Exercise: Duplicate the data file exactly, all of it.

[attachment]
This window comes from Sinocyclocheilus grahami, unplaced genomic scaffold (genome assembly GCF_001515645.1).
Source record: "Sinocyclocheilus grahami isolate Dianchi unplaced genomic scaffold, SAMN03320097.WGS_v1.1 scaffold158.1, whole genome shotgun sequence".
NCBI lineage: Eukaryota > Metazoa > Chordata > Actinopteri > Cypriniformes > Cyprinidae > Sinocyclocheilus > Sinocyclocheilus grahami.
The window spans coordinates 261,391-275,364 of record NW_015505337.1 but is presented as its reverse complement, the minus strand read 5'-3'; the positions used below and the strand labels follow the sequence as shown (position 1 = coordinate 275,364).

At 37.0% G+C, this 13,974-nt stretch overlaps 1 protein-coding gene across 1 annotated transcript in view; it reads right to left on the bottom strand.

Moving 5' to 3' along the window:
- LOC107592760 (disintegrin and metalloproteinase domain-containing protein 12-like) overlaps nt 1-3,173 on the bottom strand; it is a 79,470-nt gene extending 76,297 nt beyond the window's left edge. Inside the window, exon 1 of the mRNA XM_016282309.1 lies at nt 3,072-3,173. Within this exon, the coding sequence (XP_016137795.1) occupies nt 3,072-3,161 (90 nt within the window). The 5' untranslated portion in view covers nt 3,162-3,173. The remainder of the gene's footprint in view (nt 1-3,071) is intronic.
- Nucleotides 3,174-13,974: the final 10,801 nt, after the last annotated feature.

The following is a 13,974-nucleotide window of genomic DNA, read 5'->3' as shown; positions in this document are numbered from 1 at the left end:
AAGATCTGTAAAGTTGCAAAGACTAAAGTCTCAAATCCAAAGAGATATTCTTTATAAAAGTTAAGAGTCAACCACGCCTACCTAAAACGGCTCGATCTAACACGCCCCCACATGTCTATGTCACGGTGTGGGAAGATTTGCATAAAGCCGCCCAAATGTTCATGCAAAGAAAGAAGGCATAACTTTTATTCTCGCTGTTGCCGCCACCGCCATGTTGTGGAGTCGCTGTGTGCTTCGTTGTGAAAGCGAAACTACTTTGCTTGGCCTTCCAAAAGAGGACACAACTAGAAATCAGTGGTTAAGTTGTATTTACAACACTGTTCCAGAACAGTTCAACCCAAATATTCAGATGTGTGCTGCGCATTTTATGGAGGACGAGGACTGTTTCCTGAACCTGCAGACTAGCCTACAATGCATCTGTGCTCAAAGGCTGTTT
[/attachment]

This window comes from Sinocyclocheilus grahami, unplaced genomic scaffold (genome assembly GCF_001515645.1).
Source record: "Sinocyclocheilus grahami isolate Dianchi unplaced genomic scaffold, SAMN03320097.WGS_v1.1 scaffold158.1, whole genome shotgun sequence".
NCBI lineage: Eukaryota > Metazoa > Chordata > Actinopteri > Cypriniformes > Cyprinidae > Sinocyclocheilus > Sinocyclocheilus grahami.
The window spans coordinates 261,391-275,364 of record NW_015505337.1 but is presented as its reverse complement, the minus strand read 5'-3'; the positions used below and the strand labels follow the sequence as shown (position 1 = coordinate 275,364).

At 37.0% G+C, this 13,974-nt stretch overlaps 1 protein-coding gene across 1 annotated transcript in view; it reads right to left on the bottom strand.

Moving 5' to 3' along the window:
- LOC107592760 (disintegrin and metalloproteinase domain-containing protein 12-like) overlaps nt 1-3,173 on the bottom strand; it is a 79,470-nt gene extending 76,297 nt beyond the window's left edge. Inside the window, exon 1 of the mRNA XM_016282309.1 lies at nt 3,072-3,173. Within this exon, the coding sequence (XP_016137795.1) occupies nt 3,072-3,161 (90 nt within the window). The 5' untranslated portion in view covers nt 3,162-3,173. The remainder of the gene's footprint in view (nt 1-3,071) is intronic.
- Nucleotides 3,174-13,974: the final 10,801 nt, after the last annotated feature.

The following is a 13,974-nucleotide window of genomic DNA, read 5'->3' as shown; positions in this document are numbered from 1 at the left end:
AAGATCTGTAAAGTTGCAAAGACTAAAGTCTCAAATCCAAAGAGATATTCTTTATAAAAGTTAAGAGTCAACCACGCCTACCTAAAACGGCTCGATCTAACACGCCCCCACATGTCTATGTCACGGTGTGGGAAGATTTGCATAAAGCCGCCCAAATGTTCATGCAAAGAAAGAAGGCATAACTTTTATTCTCGCTGTTGCCGCCACCGCCATGTTGTGGAGTCGCTGTGTGCTTCGTTGTGAAAGCGAAACTACTTTGCTTGGCCTTCCAAAAGAGGACACAACTAGAAATCAGTGGTTAAGTTGTATTTACAACACTGTTCCAGAACAGTTCAACCCAAATATTCAGATGTGTGCTGCGCATTTTATGGAGGACGAGGACTGTTTCCTGAACCTGCAGACTAGCCTACAATGCATCTGTGCTCAAAGGCTGTTT